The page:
I think they're kind of dread, I really do think there is a bit of dread, because it can be a really adversarial relationship, if you don't look at the law firms as an ally. And you look at them as the enemy. And you're constantly trying to push their rates down, and you are constantly trying to demand freebies left, right and centre, without spending anything, or, you know, whatever it is that you're trying to extract value from that law firm, and you're not giving anything back to them, I think that is a really, really difficult position to put the law firms in because they want you as a client, but they've got to justify their investment back to their business. And so, you know, one of the best pieces of feedback I've ever had, is that it's really nice to work with me because they don't feel like, you know, I see them as the enemy. And that, to me is really important. It's not about always caving, it's not about being like, oh, you know, well, they can just charge whatever they want, it's fine. It's about being able to have an open dialogue about why it's not okay to charge whatever you want, and say, Well, I know this piece of work is coming down here now. So can you please do this really important piece of training that we need tomorrow? So, you know, it's about it's about balance. And I think one of the great things that the kind of the legal ops team can do is when you're managing a group of law firms, whether it's a panel or not a panel, you have a view that very few other people do, because you're in the detail of a lot of that you're in the detail of the span during the detail of value out and you're in the detail of that how that whole relationship is functioning. And, you know, I think it's a really unique perspective, that can actually drive a lot of collaboration from it. And I think it can deliver a huge amount of value for both the law firms and for the business.
Scott Brown (28:34)
Great. So I like to ask all my guests what interested to hear your take on this as a non lawyer coming into the profession from the consulting background, but what lesson Have you learned in law that you wish you hadn't learned?
Helen Lowe (28:52)
Oh, my goodness. What lessons have I learned in law that I wish I hadn't learned? That people actually read contracts? Oh, my God, I was I was blissfully blissfully unaware thinking. Everybody just ticked boxes on things and saying things without reading them and was just largely unconcerned and thought, I'll deal with that when people read these things. They really do. I was I was quite taken aback. So that I think, is probably one of the one of the things that really surprised me was discovering that. Actually, yes, lawyers do really read contracts. And that is a whole other detail. Which I did say, I did say when I first started in legal ops, I had to go ask somebody what a commercial lawyer was, this is the level of knowledge that I was coming into the into the profession with, I had to go and because I was like, is it just a lawyer who's had some training and commercial things and how businesses when I had no idea what a commercial lawyer was, so to discover that there's whole teams of people who sit there and actually read contracts was quite staggering, to be honest.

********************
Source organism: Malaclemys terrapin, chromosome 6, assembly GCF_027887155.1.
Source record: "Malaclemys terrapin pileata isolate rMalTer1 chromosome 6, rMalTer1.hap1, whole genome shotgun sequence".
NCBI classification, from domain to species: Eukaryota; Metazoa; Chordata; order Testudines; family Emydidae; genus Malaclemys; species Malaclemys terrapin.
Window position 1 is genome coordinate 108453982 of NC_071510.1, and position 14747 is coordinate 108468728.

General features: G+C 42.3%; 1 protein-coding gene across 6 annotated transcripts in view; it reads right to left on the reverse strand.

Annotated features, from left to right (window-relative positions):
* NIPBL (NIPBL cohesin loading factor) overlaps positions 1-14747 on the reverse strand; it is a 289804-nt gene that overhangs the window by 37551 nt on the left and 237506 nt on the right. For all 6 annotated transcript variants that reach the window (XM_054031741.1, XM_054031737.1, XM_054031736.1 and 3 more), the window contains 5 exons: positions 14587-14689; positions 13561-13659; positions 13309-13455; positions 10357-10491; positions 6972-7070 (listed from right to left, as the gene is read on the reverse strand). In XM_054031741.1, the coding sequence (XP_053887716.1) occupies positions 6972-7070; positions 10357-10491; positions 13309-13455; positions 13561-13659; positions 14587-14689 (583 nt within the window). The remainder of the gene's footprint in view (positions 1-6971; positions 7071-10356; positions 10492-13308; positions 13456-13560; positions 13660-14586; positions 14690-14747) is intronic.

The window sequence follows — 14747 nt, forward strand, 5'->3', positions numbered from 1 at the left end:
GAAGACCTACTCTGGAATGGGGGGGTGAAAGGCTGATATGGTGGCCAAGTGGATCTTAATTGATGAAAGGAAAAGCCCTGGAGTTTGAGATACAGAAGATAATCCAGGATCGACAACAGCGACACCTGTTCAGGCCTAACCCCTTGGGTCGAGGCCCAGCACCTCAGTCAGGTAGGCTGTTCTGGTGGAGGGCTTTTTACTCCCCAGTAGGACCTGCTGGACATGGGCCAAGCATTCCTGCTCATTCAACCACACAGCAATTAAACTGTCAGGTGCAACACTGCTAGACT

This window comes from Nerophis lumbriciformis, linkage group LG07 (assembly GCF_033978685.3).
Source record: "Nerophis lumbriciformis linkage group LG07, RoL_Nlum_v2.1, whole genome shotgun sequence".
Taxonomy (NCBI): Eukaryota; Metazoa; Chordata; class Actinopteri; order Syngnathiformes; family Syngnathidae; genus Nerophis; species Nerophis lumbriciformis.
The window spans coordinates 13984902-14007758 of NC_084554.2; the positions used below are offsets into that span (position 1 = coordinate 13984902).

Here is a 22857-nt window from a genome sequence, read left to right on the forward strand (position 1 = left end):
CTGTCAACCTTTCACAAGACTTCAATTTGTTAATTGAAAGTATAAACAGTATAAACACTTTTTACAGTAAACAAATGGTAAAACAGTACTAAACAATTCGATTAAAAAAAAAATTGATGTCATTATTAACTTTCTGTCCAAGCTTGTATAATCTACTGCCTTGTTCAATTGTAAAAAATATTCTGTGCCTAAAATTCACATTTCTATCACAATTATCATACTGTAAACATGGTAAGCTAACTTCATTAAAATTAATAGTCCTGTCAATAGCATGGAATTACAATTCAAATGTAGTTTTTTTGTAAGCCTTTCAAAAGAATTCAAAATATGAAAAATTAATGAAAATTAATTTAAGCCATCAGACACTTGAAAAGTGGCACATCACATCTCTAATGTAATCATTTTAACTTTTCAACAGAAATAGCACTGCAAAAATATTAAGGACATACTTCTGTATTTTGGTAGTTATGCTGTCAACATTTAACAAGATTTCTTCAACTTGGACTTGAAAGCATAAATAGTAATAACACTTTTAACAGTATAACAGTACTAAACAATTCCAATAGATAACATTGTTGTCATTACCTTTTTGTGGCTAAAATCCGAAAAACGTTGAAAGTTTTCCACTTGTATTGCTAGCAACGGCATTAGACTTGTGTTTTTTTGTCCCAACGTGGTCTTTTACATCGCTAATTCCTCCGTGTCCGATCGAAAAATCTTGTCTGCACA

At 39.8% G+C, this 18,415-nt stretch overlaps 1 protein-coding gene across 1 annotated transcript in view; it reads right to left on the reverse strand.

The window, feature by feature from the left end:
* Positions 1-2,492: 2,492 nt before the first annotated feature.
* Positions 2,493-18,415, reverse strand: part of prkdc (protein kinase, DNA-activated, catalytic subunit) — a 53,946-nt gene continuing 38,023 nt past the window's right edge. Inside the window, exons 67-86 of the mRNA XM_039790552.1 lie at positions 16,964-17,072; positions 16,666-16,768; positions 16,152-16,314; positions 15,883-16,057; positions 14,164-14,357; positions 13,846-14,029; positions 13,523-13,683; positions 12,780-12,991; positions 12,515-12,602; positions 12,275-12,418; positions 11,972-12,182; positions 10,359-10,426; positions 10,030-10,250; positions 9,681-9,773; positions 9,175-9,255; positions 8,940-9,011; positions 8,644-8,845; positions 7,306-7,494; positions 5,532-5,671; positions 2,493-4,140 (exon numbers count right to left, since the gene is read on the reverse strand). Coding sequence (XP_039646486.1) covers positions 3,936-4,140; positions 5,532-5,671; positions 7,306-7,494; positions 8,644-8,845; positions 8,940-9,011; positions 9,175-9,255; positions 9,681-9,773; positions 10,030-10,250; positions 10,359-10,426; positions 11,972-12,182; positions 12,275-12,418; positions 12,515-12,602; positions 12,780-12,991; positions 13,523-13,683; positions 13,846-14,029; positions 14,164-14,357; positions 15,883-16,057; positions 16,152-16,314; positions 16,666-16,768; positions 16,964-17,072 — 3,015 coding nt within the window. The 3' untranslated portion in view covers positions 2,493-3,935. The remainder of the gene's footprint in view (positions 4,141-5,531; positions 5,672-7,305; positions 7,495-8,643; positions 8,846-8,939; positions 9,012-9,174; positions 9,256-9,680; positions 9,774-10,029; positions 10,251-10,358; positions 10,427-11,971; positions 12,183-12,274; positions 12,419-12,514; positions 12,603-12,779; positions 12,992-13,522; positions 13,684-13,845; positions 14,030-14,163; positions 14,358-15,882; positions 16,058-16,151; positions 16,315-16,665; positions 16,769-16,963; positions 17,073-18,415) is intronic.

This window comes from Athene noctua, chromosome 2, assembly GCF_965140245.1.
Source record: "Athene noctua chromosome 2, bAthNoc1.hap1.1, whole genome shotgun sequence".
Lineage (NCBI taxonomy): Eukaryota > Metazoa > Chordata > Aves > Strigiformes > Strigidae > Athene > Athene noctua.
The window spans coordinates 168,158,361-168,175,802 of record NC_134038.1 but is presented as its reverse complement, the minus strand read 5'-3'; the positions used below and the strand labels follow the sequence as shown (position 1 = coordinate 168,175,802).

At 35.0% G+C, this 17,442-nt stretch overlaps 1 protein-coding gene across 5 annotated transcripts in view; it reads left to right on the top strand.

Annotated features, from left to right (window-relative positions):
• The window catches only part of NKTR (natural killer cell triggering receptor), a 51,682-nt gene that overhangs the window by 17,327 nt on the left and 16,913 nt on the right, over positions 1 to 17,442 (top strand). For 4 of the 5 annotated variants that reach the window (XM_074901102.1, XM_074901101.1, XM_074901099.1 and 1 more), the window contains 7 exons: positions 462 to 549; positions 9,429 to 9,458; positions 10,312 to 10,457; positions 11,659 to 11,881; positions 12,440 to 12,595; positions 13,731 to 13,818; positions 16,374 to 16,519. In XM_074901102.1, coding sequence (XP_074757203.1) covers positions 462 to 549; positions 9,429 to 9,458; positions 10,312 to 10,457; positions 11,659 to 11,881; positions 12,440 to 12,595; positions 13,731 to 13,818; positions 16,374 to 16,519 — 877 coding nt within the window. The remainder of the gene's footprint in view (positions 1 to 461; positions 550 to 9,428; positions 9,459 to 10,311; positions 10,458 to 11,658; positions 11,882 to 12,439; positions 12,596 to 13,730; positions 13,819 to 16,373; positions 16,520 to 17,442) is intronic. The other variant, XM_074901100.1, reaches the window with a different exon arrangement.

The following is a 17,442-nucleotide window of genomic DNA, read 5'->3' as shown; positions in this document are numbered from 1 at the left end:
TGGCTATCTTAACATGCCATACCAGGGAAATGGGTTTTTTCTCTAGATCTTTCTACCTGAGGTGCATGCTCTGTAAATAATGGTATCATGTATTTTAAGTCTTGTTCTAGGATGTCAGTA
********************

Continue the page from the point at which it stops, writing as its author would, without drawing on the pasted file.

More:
Scott Brown (29:54)
Brilliant. Good there. Someone's there doing that. I have covering things off
Helen Lowe (30:06)
probably is I was blissfully unaware.
Scott Brown (30:11)
Excellent Bow. Thank you for joining me today, Helen. It's been great to learn more. A lot of blind spots, I think for people who don't don't work with people within legal ops, but I nearly have real interest and growth in the profession. So thanks for your take on that.
Helen Lowe (30:24)
Thank you so much for having me. It's been an absolute pleasure.
Scott Brown (30:30)
Thank you so much, Helen. That was great to hear those insights into what it's like to work in a legal ops department supporting general counsel's and the great legal team at easyJet Helens a bit of a pioneer in that space having got involved in it in 2015, as you heard, it was a much less sophisticated area of particularly of in house legal teams. But we've seen a massive increase in that and demand for people not just from a legal background, but in projects and project management and operations to move into that and really wicked sophisticated legal teams. Private Practice also is a strong area for that. And a couple of my previous guests have also shared a lot around legal ops. If you listen to my episode with Alex Sue, in series two, I think Alex is is Head of Community at ironclad which is which which is a contract automation tool. Fantastic insights from from Alex in that as well. He comes at it from a sales function so slightly different. So why not check out that episode with Alex and many more that are in the back catalogue of the lessons learned in law podcast, some fascinating lessons that have been shared. You can check that out over on Spotify or Apple podcasts or wherever you wherever you stream your your podcasts from, or why not. We'll head over to heriotbrown.com/podcast. Thanks again for listening. I'm Scott Brown. See you next time.